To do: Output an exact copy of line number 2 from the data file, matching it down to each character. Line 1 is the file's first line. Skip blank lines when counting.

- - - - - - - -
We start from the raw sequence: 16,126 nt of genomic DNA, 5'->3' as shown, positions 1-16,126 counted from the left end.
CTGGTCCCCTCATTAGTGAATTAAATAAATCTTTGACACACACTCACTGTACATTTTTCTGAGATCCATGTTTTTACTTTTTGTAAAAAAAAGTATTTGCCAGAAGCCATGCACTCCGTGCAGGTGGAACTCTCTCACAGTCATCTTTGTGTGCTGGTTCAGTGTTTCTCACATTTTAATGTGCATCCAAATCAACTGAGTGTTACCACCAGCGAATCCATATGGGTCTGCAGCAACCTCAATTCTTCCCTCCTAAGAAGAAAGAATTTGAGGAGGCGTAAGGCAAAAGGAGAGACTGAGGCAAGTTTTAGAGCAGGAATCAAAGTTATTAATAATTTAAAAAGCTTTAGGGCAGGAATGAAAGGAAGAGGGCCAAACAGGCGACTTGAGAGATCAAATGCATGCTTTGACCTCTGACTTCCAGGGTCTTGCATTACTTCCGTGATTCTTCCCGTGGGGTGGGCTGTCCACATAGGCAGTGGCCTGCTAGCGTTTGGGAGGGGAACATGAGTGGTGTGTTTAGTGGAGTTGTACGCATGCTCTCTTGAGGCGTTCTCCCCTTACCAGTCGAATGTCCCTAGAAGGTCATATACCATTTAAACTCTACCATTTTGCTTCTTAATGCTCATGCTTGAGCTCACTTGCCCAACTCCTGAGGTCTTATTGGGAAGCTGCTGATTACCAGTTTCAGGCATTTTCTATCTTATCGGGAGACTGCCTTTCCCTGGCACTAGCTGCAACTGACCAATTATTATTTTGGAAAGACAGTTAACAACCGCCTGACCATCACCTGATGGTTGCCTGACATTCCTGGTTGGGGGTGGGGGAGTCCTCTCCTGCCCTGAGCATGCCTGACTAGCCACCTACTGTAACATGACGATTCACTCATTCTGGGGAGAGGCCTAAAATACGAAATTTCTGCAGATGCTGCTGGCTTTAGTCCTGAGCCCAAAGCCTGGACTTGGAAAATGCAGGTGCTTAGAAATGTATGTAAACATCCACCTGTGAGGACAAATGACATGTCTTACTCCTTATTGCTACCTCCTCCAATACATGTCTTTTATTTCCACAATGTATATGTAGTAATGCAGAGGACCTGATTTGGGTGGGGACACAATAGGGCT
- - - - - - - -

CTGGTCCCCTCATTAGTGAATTAAATAAATCTTTGACACACACTCACTGTACATTTTTCTGAGATCCATGTTTTTACTTTTTGTAAAAAAAAGTATTTGCCAGAAGCCATGCACTCCGTGCAGGTGGAACTCTCTCACAGTCATCTTTGTGTGCTGGTTCAGTGTTTCTCACATTTTAATGTGCATCCAAATCAACTGAGTGTTACCACCAGCGAATCCATATGGGTCTGCAGCAACCTCAATTCTTCCCTCCTAAGAAGAAAGAATTTGAGGAGGCGTAAGGCAAAAGGAGAGACTGAGGCAAGTTTTAGAGCAGGAATCAAAGTTATTAATAATTTAAAAAGCTTTAGGGCAGGAATGAAAGGAAGAGGGCCAAACAGGCGACTTGAGAGATCAAATGCATGCTTTGACCTCTGACTTCCAGGGTCTTGCATTACTTCCGTGATTCTTCCCGTGGGGTGGGCTGTCCACATAGGCAGTGGCCTGCTAGCGTTTGGGAGGGGAACATGAGTGGTGTGTTTAGTGGAGTTGTACGCATGCTCTCTTGAGGCGTTCTCCCCTTACCAGTCGAATGTCCCTAGAAGGTCATATACCATTTAAACTCTACCATTTTGCTTCTTAATGCTCATGCTTGAGCTCACTTGCCCAACTCCTGAGGTCTTATTGGGAAGCTGCTGATTACCAGTTTCAGGCATTTTCTATCTTATCGGGAGACTGCCTTTCCCTGGCACTAGCTGCAACTGACCAATTATTATTTTGGAAAGACAGTTAACAACCGCCTGACCATCACCTGATGGTTGCCTGACATTCCTGGTTGGGGGTGGGGGAGTCCTCTCCTGCCCTGAGCATGCCTGACTAGCCACCTACTGTAACATGACGATTCACTCATTCTGGGGAGAGGCCTAAAATACGAAATTTCTGCAGATGCTGCTGGCTTTAGTCCTGAGCCCAAAGCCTGGACTTGGAAAATGCAGGTGCTTAGAAATGTATGTAAACATCCACCTGTGAGGACAAATGACATGTCTTACTCCTTATTGCTACCTCCTCCAATACATGTCTTTTATTTCCACAATGTATATGTAGTAATGCAGAGGACCTGATTTGGGTGGGGACACAATAGGGCT